Hormone replacement therapy and life expectancy after prophylactic oophorectomy in women with BRCA1/2 mutations: a decision analysis

Katrina Armstrong, J Sanford Schwartz, Thomas Randall, Stephen C Rubin, Barbara Weber
Journal of Clinical Oncology: Official Journal of the American Society of Clinical Oncology 2004 March 15, 22 (6): 1045-54

PURPOSE: The decision about prophylactic oophorectomy is difficult for many premenopausal women with BRCA1/2 mutations because of concerns and controversy about the use of hormone replacement therapy (HRT) after oophorectomy.

PATIENTS AND METHODS: A Markov decision analytic model used the most current epidemiologic data to assess the expected outcomes of prophylactic oophorectomy with or without HRT (to age 50 years or for life) in cohorts of women with BRCA1/2 mutations. Sensitivity analyses were conducted to assess the impact of alternative assumptions about effects of HRT, effects of prophylactic oophorectomy, and risks of cancer associated with BRCA1/2 mutations.

RESULTS: In our model, prophylactic oophorectomy lengthened life expectancy in women with BRCA1/2 mutations, irrespective of whether HRT was used after oophorectomy. This gain ranged from 3.34 to 4.65 years, depending on age at oophorectomy. Use of HRT after oophorectomy was associated with relatively small changes in life expectancy (+0.17 to -0.34 years) when HRT was stopped at age 50, but larger decrements in life expectancy if HRT was continued for life (-0.79 to -1.09 years). HRT was associated with a gain in life expectancy of between 0.39 and 0.79 years for mutation carriers undergoing both prophylactic mastectomy and oophorectomy.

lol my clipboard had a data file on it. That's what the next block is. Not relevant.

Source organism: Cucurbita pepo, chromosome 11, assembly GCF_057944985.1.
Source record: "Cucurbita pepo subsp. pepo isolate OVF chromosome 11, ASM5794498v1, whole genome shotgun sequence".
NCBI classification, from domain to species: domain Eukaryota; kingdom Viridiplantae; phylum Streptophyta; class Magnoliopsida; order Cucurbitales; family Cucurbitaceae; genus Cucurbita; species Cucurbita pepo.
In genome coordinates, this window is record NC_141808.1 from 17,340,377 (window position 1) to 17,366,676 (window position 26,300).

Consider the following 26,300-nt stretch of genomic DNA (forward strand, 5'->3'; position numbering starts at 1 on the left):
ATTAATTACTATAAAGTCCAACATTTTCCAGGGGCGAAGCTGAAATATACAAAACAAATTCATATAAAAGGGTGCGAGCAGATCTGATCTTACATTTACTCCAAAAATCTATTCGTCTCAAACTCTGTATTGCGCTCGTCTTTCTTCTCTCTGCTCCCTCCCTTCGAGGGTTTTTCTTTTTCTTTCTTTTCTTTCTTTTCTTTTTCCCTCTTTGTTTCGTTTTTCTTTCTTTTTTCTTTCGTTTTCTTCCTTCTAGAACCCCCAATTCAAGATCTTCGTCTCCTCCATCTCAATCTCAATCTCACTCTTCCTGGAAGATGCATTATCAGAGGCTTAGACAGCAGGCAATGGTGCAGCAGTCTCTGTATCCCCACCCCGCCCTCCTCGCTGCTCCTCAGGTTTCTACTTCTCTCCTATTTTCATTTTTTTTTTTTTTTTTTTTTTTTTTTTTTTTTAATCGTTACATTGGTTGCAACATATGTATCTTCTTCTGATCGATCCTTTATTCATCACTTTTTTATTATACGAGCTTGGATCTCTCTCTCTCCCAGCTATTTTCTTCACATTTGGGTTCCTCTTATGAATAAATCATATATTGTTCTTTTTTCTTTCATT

CONCLUSION: On the basis of the results of this decision analysis, we recommend that women with BRCA1/2 mutations undergo prophylactic oophorectomy after completion of childbearing, decide about short-term HRT after oophorectomy based largely on quality-of-life issues rather than life expectancy, and, if using HRT, consider discontinuing treatment at the time of expected natural menopause, approximately age 50 years.

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